Blood Meridian

by Cormac McCarthy

Regarded by many as his masterpiece, Blood Meridian: or The Evening Redness in the West drew on a multitude of original sources to create a soaring indictment in mesmerising prose of historic events in the American West in the late 1840s-50s. Almost an anti-Western, draining the traditional narrative of any heroism or romanticism, its chief characters are the ‘kid’ (an orphan with no name and a taste for violence) and a mad hairless giant known as the ‘Judge’ Holden. The latter is given to florid speeches in the manner of Melville’s Captain Ahab, justifying the atrocities he and his fellow mercenaries commit in the name of advancing civilisation. 

All the Pretty Horses

by Cormac McCarthy

Running to over 1000 pages across three books, The Border Trilogy is one of McCarthy’s supreme achievements. All the Pretty Horses is the first book in the trilogy, followed by The Crossing and Cities of the Plain. It's an extended elegy for ranch life and the vanishing frontier in the years after the Second World War and a hymn to the landscape of the south-west. Its main characters, John Grady Cole and Billy Parham, are first met as sixteen-year-old idealists who set out for Mexico seeking to find the freewheeling spirit of adventure once embodied by the old west. The novels chart their overlapping journeys from youthful innocence to bitter adult experience in a compassionate saga full of wonder and warmth, as well as cruel twists and deep tragedy.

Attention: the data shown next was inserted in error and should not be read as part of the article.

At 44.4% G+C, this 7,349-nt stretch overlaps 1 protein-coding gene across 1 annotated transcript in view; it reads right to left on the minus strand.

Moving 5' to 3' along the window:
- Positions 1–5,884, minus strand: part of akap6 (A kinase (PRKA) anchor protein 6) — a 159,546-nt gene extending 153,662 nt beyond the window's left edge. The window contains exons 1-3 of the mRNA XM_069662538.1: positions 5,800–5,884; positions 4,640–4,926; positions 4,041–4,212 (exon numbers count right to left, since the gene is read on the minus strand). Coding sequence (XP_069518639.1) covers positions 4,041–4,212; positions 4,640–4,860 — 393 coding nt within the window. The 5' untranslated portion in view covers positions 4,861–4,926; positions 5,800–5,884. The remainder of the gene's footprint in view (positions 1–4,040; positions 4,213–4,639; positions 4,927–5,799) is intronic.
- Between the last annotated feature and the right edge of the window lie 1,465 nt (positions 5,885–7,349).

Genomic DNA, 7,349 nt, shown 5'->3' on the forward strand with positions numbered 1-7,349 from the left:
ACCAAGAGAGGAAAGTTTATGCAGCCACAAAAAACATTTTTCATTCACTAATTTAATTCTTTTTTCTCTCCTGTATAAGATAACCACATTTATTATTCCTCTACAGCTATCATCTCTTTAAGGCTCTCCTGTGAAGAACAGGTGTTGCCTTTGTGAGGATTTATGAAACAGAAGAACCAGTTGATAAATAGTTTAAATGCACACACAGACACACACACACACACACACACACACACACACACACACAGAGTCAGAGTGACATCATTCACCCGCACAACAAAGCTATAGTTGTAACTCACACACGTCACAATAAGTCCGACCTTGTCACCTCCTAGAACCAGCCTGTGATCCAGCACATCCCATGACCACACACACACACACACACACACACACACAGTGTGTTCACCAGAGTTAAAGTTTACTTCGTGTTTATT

No Country for Old Men

by Cormac McCarthy

Beginning life as a screenplay and later adapted into an Oscar award-winning film by the Cohen Brothers, No Country for Old Men takes place in familiar McCarthy territory: the border country between Texas and Mexico. However, this a very modern western, with short-barrelled uzis and cars and pickup trucks replacing smith and westerns and horses and wagons. It's a fast-plotted novel which turns on the fateful decision of Llewyn Moss, a Vietnam veteran, to make off with 2.4 million dollars in used bills, money he discovers going begging at the scene of a drug deal in the desert that has gone horrifically wrong. Featuring one of McCarthy’s most cold-blooded creations, Anton Chigurh, Moss’s nemesis and a psychopathic killer who will stop at nothing to recover the money, what results is a deadly cat and mouse game as riveting as any thriller with a calamitously high body count to match. But this is still a book that poses questions: about chance, the outcomes of our actions and the nature of evil. 

The Road

by Cormac McCarthy

Winner of the Pulitzer prize and selected by Oprah Winfrey for her Book Club, The Road is an astonishing imagining of a near future where the world has been ravaged by a catastrophic global disaster. The novel follows an unnamed man and his young son, desperately trying to find a place of safety on the coast, journeying through an America reduced to an ash-covered wasteland, its remaining inhabitants left as vicious scavengers who will do anything to survive. Both a heartbreakingly tender account of the bond between a father and son and an utterly bleak vision of a possible tomorrow, it is a classic of post-apocalyptic fiction; it is one of McCarthy’s finest books.